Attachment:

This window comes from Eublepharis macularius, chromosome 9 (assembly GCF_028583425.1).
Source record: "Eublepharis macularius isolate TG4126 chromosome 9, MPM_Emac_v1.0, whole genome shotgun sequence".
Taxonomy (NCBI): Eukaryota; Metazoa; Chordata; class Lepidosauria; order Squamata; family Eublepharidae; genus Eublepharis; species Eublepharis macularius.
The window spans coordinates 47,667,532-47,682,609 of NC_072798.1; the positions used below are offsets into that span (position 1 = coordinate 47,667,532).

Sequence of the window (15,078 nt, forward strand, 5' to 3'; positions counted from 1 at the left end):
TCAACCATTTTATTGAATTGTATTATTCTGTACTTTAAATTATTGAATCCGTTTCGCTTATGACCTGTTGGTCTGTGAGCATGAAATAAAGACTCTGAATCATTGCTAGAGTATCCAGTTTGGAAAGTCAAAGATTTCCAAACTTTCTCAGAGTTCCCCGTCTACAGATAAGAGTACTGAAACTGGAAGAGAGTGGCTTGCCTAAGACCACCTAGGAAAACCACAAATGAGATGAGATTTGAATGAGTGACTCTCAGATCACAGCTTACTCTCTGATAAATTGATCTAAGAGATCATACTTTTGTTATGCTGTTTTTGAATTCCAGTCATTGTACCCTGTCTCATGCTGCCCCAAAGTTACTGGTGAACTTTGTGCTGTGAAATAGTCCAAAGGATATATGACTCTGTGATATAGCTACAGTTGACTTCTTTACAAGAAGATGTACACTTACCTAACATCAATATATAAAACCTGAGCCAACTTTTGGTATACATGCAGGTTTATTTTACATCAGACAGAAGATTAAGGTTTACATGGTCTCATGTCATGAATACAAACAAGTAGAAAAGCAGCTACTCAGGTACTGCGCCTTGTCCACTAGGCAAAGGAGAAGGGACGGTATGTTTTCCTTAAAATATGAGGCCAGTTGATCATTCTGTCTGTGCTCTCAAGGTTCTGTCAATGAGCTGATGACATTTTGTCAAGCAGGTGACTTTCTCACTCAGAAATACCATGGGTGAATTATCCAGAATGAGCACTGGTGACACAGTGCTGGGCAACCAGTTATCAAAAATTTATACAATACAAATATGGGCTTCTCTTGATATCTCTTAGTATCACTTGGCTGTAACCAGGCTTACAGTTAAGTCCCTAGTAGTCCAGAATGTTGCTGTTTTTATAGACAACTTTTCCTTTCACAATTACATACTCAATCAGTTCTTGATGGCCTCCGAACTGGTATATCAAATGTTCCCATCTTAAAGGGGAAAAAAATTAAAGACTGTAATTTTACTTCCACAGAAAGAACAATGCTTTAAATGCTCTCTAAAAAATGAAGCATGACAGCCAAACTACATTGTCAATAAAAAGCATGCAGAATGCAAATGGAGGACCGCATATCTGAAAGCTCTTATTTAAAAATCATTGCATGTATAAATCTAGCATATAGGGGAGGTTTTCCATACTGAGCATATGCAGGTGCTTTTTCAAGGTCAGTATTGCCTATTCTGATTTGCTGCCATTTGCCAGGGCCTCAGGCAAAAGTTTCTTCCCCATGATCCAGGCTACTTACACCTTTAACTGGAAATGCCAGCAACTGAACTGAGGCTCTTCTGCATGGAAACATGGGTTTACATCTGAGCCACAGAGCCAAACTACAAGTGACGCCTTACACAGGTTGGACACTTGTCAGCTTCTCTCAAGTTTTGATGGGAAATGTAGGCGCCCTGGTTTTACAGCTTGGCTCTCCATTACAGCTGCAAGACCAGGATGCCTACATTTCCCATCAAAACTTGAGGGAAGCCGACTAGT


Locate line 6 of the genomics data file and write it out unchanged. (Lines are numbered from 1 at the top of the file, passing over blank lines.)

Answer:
TCAACCATTTTATTGAATTGTATTATTCTGTACTTTAAATTATTGAATCCGTTTCGCTTATGACCTGTTGGTCTGTGAGCATGAAATAAAGACTCTGAATCATTGCTAGAGTATCCAGTTTGGAAAGTCAAAGATTTCCAAACTTTCTCAGAGTTCCCCGTCTACAGATAAGAGTACTGAAACTGGAAGAGAGTGGCTTGCCTAAGACCACCTAGGAAAACCACAAATGAGATGAGATTTGAATGAGTGACTCTCAGATCACAGCTTACTCTCTGATAAATTGATCTAAGAGATCATACTTTTGTTATGCTGTTTTTGAATTCCAGTCATTGTACCCTGTCTCATGCTGCCCCAAAGTTACTGGTGAACTTTGTGCTGTGAAATAGTCCAAAGGATATATGACTCTGTGATATAGCTACAGTTGACTTCTTTACAAGAAGATGTACACTTACCTAACATCAATATATAAAACCTGAGCCAACTTTTGGTATACATGCAGGTTTATTTTACATCAGACAGAAGATTAAGGTTTACATGGTCTCATGTCATGAATACAAACAAGTAGAAAAGCAGCTACTCAGGTACTGCGCCTTGTCCACTAGGCAAAGGAGAAGGGACGGTATGTTTTCCTTAAAATATGAGGCCAGTTGATCATTCTGTCTGTGCTCTCAAGGTTCTGTCAATGAGCTGATGACATTTTGTCAAGCAGGTGACTTTCTCACTCAGAAATACCATGGGTGAATTATCCAGAATGAGCACTGGTGACACAGTGCTGGGCAACCAGTTATCAAAAATTTATACAATACAAATATGGGCTTCTCTTGATATCTCTTAGTATCACTTGGCTGTAACCAGGCTTACAGTTAAGTCCCTAGTAGTCCAGAATGTTGCTGTTTTTATAGACAACTTTTCCTTTCACAATTACATACTCAATCAGTTCTTGATGGCCTCCGAACTGGTATATCAAATGTTCCCATCTTAAAGGGGAAAAAAATTAAAGACTGTAATTTTACTTCCACAGAAAGAACAATGCTTTAAATGCTCTCTAAAAAATGAAGCATGACAGCCAAACTACATTGTCAATAAAAAGCATGCAGAATGCAAATGGAGGACCGCATATCTGAAAGCTCTTATTTAAAAATCATTGCATGTATAAATCTAGCATATAGGGGAGGTTTTCCATACTGAGCATATGCAGGTGCTTTTTCAAGGTCAGTATTGCCTATTCTGATTTGCTGCCATTTGCCAGGGCCTCAGGCAAAAGTTTCTTCCCCATGATCCAGGCTACTTACACCTTTAACTGGAAATGCCAGCAACTGAACTGAGGCTCTTCTGCATGGAAACATGGGTTTACATCTGAGCCACAGAGCCAAACTACAAGTGACGCCTTACACAGGTTGGACACTTGTCAGCTTCTCTCAAGTTTTGATGGGAAATGTAGGCGCCCTGGTTTTACAGCTTGGCTCTCCATTACAGCTGCAAGACCAGGATGCCTACATTTCCCATCAAAACTTGAGGGAAGCCGACTAGT